Monday, February 24, 2014

Skunk-cabbage is up, spring is here


I post on this subject nearly every year, and make no apologies for redundancy. Come mid-February, our first true wildflower springs from the mire and goes about blooming in its own inconspicuous way. I am fortunate that I have a patch of Skunk-cabbage, Symplocarpus foetidus, just ten minutes from my house. So, come sometime in the midst of our second month, I make my way to the undistinguished piece of mire pictured above. Donning muck boots, I plod in, camera in hand.


I was at the cabbage patch last Saturday morning, and was not disappointed. A great number of the odd arums had thrust forth, and many of the liver-spotted spathes were fully developed. There isn't much variation in blooming time. You can pretty well be assured of finding the skunks in bloom, at least at this patch, in the second or third week of February. This winter has been brutal, with lots of cold and extended snow and ice cover. Had I gone here the prior weekend, much of the quagmire probably would have been covered in a sheet of snow. Nonetheless, the Skunk-cabbage would have been pushing out of the muck even then. This plant is thermogenic, or capable of producing its own heat. That's a huge advantage when trying to get a big jumpstart on spring. I've written in more detail about the curious workings of Skunk-cabbage HERE.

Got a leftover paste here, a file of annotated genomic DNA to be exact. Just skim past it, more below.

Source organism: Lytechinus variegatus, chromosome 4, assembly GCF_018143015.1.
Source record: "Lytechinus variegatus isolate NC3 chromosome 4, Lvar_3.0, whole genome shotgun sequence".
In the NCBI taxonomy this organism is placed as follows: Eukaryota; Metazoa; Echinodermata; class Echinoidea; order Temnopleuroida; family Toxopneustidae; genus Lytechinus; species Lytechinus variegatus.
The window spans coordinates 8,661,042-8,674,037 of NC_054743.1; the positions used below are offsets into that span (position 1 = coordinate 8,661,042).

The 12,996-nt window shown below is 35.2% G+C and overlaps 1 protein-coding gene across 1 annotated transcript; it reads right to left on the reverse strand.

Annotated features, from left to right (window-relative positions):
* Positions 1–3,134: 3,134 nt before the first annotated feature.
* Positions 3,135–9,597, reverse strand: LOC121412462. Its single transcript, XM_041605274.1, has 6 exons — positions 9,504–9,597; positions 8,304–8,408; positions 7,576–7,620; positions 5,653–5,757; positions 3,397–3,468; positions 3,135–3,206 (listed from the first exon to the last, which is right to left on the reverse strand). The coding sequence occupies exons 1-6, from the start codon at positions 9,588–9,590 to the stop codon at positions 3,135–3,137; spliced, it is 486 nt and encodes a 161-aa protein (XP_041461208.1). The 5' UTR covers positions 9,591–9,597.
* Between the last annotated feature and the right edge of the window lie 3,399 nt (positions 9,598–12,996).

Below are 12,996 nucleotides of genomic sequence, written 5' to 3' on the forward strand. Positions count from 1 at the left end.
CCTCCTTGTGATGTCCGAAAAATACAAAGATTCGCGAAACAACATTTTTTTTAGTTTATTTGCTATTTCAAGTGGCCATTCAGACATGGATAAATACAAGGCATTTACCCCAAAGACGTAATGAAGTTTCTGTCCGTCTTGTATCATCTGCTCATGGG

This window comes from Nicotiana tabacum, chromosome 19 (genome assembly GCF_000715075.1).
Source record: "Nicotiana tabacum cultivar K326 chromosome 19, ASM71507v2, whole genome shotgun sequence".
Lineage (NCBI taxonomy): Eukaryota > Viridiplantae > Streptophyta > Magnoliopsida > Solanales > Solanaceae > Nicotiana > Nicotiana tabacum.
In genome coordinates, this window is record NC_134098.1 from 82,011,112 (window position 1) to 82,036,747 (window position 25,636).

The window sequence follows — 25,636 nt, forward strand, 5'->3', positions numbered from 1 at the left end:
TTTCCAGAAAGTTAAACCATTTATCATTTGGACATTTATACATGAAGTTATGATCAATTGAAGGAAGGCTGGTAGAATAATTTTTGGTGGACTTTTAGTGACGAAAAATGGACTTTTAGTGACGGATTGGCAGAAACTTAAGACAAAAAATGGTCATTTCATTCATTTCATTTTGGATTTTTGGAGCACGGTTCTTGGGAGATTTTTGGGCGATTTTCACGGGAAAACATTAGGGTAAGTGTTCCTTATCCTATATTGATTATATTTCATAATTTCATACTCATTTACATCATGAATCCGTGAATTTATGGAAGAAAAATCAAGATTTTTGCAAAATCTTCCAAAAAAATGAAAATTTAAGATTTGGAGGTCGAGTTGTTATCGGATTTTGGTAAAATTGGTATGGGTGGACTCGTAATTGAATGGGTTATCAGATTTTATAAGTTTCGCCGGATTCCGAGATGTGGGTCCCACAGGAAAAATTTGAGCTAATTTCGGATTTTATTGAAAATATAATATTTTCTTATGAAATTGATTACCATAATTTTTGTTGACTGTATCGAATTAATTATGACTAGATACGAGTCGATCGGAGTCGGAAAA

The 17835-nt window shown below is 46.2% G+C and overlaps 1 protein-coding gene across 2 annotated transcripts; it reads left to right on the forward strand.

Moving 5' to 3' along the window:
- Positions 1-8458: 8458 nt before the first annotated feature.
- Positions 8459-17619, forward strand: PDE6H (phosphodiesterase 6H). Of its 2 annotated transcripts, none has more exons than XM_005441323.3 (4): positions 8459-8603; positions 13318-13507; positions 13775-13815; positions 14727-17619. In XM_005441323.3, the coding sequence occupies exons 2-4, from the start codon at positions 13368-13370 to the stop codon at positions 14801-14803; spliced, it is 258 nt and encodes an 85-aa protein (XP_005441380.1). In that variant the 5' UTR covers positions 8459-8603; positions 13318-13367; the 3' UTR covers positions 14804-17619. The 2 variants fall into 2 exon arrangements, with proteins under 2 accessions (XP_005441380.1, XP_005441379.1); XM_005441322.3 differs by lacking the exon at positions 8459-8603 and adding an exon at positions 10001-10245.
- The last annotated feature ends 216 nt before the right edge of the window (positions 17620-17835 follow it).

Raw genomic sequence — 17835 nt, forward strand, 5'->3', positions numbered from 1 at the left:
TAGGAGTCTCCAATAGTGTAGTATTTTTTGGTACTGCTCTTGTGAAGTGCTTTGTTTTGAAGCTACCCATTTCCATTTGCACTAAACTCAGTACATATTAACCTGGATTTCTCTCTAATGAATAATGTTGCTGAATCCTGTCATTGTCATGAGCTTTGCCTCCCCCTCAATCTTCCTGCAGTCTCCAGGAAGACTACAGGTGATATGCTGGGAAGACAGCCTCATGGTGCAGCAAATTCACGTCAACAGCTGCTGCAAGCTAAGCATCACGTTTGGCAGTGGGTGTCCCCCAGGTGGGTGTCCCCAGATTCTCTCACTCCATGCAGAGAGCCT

By looking down into the gap in the spathe, we can see the club-shaped spadix. It is covered with very simple, tiny yellowish flowers. And there they are: The first true wildflowers of spring. Nothing grandiose, like a trillium, bluebell, or wood poppy, but these little flowers precede the better known and more conspicuous wildflowers by a month or more.
 
I dipped my finger into one of the fleshy hoods and brushed a spadix. And there's the proof of flowering, Skunk-cabbage pollen. Not only is this pollen evidence of the skunker's flowering, it is indisputable proof that spring has sprung - a far better and more accurate marker than the prognostications of some groundhog.


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2 comments:

Mary Huey said...

thanks, Jim -- I need to head out past my reliable skunk cabbage spot!!

Brent Kryda said...

Things a bit more grim this far north. Around Ann Arbor we still have a solid snow cover, are living life in the daytime single digit highs, and have yet to see any of our little ice melter friend poking up through the snow. I suppose we are a little behind you in terms of that sort of schedule, so time will tell, but this winter has been worthy of the name "boreal".